QSR Industry - Changes Due to COVID-19: Japan
Contactless delivery, preventive measures, limited menu, and store closure are some examples of impacts in the quick-service restaurant (QSR) industry in Japan as a result of the COVID-19 pandemic.
- Domino's and Pizza Hut are some QSR brands in Japan that have introduced no-contact delivery services to avoid the transmission of COVID-19.
- According to Japan Today, "Pizza Hut has dubbed their contactless option 'Oki Pizza' (Placed Pizza), a move they say was prompted by customers who have been requesting a delivery service that lets them avoid having to directly interact with the driver."
- Since last March 12, Pizza Hut delivery men have been "placing the pizza beside the customer’s front door after confirming through the intercom that the customer is home." The payment was done digitally through the store website or app.
- On the other hand, Domino's call theirs 'Zero Contact Drop-Off.' In this Zero Contact Drop-off, "delivery drivers will place an empty box in a predesignated spot in order to avoid placing the pizza directly on the ground." The delivery driver will then place the ordered pizza upon "the empty box in a plastic bag" then the driver will "ring the doorbell or buzz the intercom to inform customers of the delivery."
- Domino's makes a visual confirmation that the order was received by waiting for the customer to pick up the pizza. The delivery man will then "step away to a distance of at least two meters" from the front door of the customer as he waits to retrieve the empty box.
- To prevent the spread of coronavirus, Domino's has also taken measures such as "temperature checks at the start of each shift, washing hands, gargling, disinfecting hands and fingers thoroughly, and disinfecting the customer area and restrooms with alcohol every two hours." Delivery drivers are also "instructed to disinfect their hands before and after each delivery, and wear masks whenever possible."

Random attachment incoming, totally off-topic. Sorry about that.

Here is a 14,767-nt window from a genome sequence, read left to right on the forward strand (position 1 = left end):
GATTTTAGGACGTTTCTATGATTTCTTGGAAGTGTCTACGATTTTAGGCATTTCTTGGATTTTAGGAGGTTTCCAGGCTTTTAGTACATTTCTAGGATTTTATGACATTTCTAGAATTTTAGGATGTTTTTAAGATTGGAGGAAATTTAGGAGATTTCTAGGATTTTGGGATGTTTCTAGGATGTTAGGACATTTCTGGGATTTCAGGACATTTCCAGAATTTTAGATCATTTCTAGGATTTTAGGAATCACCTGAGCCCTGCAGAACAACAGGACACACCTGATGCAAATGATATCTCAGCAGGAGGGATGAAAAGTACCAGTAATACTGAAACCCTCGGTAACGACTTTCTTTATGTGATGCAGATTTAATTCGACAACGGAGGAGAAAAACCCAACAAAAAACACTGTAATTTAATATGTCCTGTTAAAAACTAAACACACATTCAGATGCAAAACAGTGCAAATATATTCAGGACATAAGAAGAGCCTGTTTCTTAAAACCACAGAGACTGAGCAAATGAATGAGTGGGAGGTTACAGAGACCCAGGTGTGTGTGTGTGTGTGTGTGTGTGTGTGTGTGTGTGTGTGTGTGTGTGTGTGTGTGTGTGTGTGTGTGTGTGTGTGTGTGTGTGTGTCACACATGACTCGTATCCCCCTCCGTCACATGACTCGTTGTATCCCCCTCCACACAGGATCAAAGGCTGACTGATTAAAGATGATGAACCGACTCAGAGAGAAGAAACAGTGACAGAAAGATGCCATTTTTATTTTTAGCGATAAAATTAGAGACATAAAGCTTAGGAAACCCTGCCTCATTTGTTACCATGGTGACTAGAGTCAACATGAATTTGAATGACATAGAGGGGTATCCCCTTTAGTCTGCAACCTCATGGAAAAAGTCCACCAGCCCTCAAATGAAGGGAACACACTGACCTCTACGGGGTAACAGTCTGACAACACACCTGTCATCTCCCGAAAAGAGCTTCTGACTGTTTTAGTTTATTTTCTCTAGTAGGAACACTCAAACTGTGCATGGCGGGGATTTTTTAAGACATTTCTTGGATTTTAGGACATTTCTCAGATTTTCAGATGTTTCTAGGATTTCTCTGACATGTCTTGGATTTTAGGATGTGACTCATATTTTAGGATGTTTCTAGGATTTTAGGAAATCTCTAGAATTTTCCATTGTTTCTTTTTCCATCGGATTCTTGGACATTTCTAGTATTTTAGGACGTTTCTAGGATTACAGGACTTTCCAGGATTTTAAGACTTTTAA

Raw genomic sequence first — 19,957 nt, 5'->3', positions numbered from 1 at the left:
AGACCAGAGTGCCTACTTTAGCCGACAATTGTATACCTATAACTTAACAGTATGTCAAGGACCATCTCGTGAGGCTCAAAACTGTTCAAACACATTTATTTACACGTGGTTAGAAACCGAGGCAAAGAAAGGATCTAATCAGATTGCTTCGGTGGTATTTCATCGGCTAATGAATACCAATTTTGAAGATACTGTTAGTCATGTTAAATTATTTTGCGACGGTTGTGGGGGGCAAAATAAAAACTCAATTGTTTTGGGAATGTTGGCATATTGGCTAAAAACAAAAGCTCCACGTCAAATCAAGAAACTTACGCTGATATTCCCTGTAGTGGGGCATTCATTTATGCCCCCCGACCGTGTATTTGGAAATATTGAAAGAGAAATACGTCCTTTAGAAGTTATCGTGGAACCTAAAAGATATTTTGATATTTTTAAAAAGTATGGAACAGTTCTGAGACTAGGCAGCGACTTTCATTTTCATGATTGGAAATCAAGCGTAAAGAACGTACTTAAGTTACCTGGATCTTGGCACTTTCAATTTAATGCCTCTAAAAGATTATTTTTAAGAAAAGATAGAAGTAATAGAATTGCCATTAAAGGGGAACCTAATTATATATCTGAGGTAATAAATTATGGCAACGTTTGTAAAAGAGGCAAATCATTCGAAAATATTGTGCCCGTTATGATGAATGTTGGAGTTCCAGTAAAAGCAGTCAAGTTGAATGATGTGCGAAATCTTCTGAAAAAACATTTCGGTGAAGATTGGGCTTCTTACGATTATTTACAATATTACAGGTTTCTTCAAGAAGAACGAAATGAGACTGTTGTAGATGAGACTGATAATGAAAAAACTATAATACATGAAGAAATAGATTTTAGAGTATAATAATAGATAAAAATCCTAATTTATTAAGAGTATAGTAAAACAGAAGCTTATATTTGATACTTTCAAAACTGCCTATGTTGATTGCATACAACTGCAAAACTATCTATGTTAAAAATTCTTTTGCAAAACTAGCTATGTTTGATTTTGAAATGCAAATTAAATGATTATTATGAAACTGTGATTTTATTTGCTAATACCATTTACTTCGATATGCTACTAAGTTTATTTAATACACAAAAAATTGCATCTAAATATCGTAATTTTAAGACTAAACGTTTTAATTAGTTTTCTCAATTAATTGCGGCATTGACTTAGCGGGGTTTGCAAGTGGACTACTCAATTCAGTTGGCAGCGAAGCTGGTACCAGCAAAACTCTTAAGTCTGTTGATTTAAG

- McDonald's workers "with a body temperature of 37.5 degrees Celsius or higher are not allowed to work, and the wearing of masks by staff members is recommended."
- Yoshinoya, the Gyudon beef bowl quick-service restaurant, "has stopped offering menu items that take time to cook at some of its restaurants." This is a coping mechanism because of the increase in staff workers that are unable to come to work.
- This has also been the case at some "Sukiya restaurants under the wing of Zensho Holdings Co."
- The Kichijoin branch of McDonald's, located in Kyoto's Minami Ward, has stopped its operations after a 50-year old female staff member tested positive for COVID-19 last March 3. The store has been closed for sanitation "under the guidance of the public health center."
- According to McDonald’s Japan’s Public Relations Department and Kyoto City investigators, the staff member contracted the virus when she visited a live music venue called Arc in Osaka last February 15-16. She had been working as a cash register of McDonald's, passing food and money to customers.